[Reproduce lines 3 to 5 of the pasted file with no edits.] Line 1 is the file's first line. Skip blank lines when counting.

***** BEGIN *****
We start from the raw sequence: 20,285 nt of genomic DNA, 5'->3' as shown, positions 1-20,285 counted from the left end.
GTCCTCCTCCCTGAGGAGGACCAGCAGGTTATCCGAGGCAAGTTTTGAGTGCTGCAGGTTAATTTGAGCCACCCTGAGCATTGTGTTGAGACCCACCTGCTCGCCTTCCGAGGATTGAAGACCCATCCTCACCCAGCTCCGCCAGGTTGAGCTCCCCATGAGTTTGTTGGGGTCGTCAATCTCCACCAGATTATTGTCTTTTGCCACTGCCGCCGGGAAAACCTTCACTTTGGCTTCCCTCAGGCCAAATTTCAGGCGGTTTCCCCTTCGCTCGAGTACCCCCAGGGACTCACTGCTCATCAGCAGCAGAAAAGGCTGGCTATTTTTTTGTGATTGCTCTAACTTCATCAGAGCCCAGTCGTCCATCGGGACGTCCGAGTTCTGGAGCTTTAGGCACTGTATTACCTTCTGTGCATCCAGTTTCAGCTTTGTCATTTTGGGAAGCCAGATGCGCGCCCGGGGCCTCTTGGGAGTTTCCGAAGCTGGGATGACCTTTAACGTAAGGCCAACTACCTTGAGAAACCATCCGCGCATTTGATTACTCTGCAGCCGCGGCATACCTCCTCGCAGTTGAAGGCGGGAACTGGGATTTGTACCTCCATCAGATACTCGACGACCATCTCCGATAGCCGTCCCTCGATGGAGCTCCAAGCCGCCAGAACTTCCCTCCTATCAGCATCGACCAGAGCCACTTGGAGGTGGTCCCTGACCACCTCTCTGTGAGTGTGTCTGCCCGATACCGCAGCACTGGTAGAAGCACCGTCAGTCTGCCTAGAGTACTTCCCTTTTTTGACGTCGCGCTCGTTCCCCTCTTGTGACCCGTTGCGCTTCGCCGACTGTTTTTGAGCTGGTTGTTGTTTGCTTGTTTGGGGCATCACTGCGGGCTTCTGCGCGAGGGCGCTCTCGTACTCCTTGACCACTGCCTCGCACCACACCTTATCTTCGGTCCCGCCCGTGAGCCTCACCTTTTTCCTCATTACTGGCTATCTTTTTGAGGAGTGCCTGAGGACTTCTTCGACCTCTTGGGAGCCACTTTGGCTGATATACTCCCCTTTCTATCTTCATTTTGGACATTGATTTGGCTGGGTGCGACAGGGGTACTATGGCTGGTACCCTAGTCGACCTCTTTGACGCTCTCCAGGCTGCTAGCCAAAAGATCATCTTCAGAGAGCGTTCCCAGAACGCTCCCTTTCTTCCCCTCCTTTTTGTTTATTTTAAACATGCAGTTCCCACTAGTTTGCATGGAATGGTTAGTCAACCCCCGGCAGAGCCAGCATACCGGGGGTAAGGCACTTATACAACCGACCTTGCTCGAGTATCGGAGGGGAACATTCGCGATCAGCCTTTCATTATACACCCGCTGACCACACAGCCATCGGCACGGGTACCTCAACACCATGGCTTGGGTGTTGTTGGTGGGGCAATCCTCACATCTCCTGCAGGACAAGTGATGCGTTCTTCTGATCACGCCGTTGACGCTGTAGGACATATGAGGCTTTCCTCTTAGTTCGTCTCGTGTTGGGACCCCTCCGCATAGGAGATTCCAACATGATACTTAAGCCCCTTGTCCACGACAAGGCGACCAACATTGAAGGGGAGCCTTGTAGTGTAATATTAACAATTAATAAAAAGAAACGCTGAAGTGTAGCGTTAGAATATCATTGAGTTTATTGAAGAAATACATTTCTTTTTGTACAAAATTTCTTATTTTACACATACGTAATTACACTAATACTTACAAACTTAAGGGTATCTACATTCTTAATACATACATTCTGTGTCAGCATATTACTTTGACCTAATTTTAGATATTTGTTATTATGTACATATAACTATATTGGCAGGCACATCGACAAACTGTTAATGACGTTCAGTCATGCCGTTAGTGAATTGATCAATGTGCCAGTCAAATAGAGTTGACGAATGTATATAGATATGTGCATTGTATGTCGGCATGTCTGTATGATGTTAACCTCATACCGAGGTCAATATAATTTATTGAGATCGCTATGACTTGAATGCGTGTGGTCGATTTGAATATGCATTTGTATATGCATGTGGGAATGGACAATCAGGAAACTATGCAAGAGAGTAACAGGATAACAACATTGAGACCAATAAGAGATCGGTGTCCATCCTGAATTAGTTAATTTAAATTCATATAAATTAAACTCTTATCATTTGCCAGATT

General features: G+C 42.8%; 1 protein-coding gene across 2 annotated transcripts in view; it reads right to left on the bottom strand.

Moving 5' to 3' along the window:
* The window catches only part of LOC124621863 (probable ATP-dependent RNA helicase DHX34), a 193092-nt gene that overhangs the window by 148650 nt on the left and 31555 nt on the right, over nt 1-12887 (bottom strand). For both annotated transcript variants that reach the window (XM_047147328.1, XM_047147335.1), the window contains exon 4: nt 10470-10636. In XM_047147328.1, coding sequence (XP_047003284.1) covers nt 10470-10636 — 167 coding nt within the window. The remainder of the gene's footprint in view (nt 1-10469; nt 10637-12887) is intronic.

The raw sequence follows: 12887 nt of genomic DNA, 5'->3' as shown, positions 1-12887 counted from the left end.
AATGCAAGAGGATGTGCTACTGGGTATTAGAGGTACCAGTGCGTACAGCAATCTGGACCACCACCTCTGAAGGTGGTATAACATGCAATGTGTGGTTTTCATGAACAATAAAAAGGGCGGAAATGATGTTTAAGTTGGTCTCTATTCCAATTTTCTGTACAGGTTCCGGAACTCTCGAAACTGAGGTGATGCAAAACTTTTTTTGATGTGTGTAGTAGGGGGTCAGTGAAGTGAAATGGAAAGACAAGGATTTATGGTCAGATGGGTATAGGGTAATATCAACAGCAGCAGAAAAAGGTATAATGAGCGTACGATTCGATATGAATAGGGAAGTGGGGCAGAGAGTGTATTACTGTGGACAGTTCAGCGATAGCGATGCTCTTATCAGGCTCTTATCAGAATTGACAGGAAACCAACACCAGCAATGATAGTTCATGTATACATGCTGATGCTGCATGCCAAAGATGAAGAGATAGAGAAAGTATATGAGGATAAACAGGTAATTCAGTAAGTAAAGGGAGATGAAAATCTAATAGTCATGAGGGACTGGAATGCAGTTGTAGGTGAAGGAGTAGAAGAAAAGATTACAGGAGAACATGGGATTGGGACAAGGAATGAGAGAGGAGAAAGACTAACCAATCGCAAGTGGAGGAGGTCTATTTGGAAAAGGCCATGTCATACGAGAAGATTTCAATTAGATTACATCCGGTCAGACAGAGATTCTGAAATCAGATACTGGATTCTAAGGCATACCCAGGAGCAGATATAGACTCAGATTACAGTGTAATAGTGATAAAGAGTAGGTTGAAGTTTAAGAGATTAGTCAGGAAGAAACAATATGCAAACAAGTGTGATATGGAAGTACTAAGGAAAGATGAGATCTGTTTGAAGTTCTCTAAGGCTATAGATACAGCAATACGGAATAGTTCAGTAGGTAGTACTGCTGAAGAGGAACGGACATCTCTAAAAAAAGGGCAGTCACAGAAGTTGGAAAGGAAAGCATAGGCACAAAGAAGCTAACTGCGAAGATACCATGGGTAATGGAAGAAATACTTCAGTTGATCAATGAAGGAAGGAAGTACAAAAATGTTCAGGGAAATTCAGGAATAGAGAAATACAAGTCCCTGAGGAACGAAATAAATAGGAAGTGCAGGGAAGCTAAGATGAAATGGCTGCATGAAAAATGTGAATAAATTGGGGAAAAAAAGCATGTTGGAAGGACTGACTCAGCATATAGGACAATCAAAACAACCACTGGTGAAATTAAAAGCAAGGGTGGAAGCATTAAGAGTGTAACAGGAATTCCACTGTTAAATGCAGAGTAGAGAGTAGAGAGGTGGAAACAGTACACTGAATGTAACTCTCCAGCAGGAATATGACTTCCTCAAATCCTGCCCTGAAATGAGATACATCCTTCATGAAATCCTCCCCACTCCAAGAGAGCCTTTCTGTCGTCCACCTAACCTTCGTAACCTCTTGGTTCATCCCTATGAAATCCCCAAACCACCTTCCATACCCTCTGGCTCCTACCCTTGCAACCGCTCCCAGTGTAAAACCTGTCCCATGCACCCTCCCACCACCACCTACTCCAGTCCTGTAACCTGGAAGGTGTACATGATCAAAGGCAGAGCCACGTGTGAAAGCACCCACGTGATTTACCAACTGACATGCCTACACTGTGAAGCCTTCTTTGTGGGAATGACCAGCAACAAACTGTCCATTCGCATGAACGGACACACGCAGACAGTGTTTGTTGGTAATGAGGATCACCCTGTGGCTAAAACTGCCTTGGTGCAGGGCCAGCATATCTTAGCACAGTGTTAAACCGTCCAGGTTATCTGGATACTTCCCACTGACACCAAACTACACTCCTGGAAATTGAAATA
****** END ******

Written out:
General features: G+C 42.8%; 1 protein-coding gene across 2 annotated transcripts in view; it reads right to left on the bottom strand.

Moving 5' to 3' along the window:
* The window catches only part of LOC124621863 (probable ATP-dependent RNA helicase DHX34), a 193092-nt gene that overhangs the window by 148650 nt on the left and 31555 nt on the right, over nt 1-12887 (bottom strand). For both annotated transcript variants that reach the window (XM_047147328.1, XM_047147335.1), the window contains exon 4: nt 10470-10636. In XM_047147328.1, coding sequence (XP_047003284.1) covers nt 10470-10636 — 167 coding nt within the window. The remainder of the gene's footprint in view (nt 1-10469; nt 10637-12887) is intronic.